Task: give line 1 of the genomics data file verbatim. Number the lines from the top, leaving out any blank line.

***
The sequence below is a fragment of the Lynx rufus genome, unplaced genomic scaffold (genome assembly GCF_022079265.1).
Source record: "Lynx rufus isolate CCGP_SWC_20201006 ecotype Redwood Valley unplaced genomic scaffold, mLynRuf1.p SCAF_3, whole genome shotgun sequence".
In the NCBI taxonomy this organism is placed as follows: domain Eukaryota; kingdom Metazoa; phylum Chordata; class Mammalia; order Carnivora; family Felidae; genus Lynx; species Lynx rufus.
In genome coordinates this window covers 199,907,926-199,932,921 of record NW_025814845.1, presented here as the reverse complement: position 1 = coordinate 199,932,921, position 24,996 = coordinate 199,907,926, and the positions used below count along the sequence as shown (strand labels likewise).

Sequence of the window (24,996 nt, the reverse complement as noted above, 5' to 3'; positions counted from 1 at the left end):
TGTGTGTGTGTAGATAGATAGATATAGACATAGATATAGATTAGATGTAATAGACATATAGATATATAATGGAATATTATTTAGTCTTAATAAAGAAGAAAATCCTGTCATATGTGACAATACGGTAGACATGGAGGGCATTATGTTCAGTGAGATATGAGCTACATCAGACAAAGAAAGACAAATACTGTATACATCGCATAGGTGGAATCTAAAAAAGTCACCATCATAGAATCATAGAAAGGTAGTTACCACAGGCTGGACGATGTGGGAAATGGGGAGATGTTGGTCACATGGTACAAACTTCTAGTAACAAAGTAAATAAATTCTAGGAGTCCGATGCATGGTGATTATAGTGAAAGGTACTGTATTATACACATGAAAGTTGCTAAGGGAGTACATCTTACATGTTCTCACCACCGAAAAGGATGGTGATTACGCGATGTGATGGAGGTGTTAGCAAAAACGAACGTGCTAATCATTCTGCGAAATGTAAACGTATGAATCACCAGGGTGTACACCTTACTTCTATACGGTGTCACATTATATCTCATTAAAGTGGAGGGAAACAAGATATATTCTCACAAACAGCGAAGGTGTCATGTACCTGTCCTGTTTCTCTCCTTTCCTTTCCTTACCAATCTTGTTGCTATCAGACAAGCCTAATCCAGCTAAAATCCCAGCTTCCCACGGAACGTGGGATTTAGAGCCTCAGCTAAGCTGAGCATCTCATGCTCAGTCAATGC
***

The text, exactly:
The sequence below is a fragment of the Lynx rufus genome, unplaced genomic scaffold (genome assembly GCF_022079265.1).